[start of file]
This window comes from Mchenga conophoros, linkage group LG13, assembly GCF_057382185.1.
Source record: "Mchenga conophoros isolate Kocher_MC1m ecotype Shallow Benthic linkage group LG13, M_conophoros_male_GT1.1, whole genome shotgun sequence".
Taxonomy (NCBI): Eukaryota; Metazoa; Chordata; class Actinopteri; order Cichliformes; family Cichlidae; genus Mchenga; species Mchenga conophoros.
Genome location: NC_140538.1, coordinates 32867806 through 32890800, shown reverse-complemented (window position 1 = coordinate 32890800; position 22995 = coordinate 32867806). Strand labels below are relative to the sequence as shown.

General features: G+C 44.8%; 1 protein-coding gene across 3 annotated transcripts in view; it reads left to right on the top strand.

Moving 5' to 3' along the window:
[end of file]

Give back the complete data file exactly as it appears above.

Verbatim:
This window comes from Mchenga conophoros, linkage group LG13, assembly GCF_057382185.1.
Source record: "Mchenga conophoros isolate Kocher_MC1m ecotype Shallow Benthic linkage group LG13, M_conophoros_male_GT1.1, whole genome shotgun sequence".
Taxonomy (NCBI): Eukaryota; Metazoa; Chordata; class Actinopteri; order Cichliformes; family Cichlidae; genus Mchenga; species Mchenga conophoros.
Genome location: NC_140538.1, coordinates 32867806 through 32890800, shown reverse-complemented (window position 1 = coordinate 32890800; position 22995 = coordinate 32867806). Strand labels below are relative to the sequence as shown.

General features: G+C 44.8%; 1 protein-coding gene across 3 annotated transcripts in view; it reads left to right on the top strand.

Moving 5' to 3' along the window: